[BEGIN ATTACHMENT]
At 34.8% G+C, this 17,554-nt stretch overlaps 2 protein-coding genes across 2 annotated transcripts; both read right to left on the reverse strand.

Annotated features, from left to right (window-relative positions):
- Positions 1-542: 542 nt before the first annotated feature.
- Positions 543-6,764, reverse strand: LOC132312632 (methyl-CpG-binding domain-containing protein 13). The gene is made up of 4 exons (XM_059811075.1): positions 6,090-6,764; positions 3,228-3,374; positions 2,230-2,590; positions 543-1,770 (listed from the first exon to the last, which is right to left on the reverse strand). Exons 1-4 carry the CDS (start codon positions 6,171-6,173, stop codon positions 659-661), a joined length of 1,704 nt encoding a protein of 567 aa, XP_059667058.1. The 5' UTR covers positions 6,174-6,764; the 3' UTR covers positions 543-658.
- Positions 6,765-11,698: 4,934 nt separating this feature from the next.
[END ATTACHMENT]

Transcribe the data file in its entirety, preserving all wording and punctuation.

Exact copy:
At 34.8% G+C, this 17,554-nt stretch overlaps 2 protein-coding genes across 2 annotated transcripts; both read right to left on the reverse strand.

Annotated features, from left to right (window-relative positions):
- Positions 1-542: 542 nt before the first annotated feature.
- Positions 543-6,764, reverse strand: LOC132312632 (methyl-CpG-binding domain-containing protein 13). The gene is made up of 4 exons (XM_059811075.1): positions 6,090-6,764; positions 3,228-3,374; positions 2,230-2,590; positions 543-1,770 (listed from the first exon to the last, which is right to left on the reverse strand). Exons 1-4 carry the CDS (start codon positions 6,171-6,173, stop codon positions 659-661), a joined length of 1,704 nt encoding a protein of 567 aa, XP_059667058.1. The 5' UTR covers positions 6,174-6,764; the 3' UTR covers positions 543-658.
- Positions 6,765-11,698: 4,934 nt separating this feature from the next.